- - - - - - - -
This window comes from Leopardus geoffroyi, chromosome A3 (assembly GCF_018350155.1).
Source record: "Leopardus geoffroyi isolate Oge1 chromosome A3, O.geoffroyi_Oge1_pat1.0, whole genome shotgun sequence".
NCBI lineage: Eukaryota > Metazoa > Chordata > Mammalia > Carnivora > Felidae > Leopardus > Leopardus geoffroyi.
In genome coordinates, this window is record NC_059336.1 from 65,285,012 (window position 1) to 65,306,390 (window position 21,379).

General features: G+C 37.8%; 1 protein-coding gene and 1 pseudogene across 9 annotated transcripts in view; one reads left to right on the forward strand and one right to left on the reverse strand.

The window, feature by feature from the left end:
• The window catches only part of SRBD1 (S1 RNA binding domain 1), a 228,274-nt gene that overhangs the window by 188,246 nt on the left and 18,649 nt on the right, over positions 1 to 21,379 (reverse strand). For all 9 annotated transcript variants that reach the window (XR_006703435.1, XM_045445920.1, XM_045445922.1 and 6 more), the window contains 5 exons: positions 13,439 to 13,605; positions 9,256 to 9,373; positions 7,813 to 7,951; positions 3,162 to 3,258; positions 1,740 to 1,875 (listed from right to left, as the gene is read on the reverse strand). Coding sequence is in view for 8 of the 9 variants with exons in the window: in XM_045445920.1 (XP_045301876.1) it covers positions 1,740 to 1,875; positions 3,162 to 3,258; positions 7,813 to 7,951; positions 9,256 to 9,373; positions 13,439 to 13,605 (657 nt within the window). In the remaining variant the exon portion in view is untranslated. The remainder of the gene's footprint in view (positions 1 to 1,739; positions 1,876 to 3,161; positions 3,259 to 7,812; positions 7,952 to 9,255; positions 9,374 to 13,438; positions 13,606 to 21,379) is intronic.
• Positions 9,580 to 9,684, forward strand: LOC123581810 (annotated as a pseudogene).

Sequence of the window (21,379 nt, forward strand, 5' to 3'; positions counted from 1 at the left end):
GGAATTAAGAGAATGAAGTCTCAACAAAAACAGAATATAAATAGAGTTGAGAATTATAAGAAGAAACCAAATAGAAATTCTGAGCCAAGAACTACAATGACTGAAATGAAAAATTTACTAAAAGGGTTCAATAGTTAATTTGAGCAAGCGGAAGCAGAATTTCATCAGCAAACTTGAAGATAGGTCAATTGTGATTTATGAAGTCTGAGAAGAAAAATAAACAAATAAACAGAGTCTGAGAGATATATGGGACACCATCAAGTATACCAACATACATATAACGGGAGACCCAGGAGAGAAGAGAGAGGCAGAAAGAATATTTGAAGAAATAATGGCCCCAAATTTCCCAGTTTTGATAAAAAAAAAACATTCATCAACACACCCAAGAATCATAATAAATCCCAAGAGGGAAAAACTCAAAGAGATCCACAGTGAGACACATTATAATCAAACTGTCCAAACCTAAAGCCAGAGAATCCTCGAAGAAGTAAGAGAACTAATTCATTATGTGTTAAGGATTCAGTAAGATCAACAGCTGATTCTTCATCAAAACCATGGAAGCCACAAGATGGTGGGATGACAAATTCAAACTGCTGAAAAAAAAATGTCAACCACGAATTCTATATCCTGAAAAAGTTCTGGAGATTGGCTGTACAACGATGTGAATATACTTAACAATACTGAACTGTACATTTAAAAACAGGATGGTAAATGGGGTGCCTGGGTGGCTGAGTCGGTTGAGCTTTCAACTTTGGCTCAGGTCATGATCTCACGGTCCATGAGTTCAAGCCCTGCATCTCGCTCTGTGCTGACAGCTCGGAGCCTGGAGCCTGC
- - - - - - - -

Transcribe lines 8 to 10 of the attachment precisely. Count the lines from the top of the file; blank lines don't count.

• Positions 9,580 to 9,684, forward strand: LOC123581810 (annotated as a pseudogene).

Sequence of the window (21,379 nt, forward strand, 5' to 3'; positions counted from 1 at the left end):
GGAATTAAGAGAATGAAGTCTCAACAAAAACAGAATATAAATAGAGTTGAGAATTATAAGAAGAAACCAAATAGAAATTCTGAGCCAAGAACTACAATGACTGAAATGAAAAATTTACTAAAAGGGTTCAATAGTTAATTTGAGCAAGCGGAAGCAGAATTTCATCAGCAAACTTGAAGATAGGTCAATTGTGATTTATGAAGTCTGAGAAGAAAAATAAACAAATAAACAGAGTCTGAGAGATATATGGGACACCATCAAGTATACCAACATACATATAACGGGAGACCCAGGAGAGAAGAGAGAGGCAGAAAGAATATTTGAAGAAATAATGGCCCCAAATTTCCCAGTTTTGATAAAAAAAAAACATTCATCAACACACCCAAGAATCATAATAAATCCCAAGAGGGAAAAACTCAAAGAGATCCACAGTGAGACACATTATAATCAAACTGTCCAAACCTAAAGCCAGAGAATCCTCGAAGAAGTAAGAGAACTAATTCATTATGTGTTAAGGATTCAGTAAGATCAACAGCTGATTCTTCATCAAAACCATGGAAGCCACAAGATGGTGGGATGACAAATTCAAACTGCTGAAAAAAAAATGTCAACCACGAATTCTATATCCTGAAAAAGTTCTGGAGATTGGCTGTACAACGATGTGAATATACTTAACAATACTGAACTGTACATTTAAAAACAGGATGGTAAATGGGGTGCCTGGGTGGCTGAGTCGGTTGAGCTTTCAACTTTGGCTCAGGTCATGATCTCACGGTCCATGAGTTCAAGCCCTGCATCTCGCTCTGTGCTGACAGCTCGGAGCCTGGAGCCTGC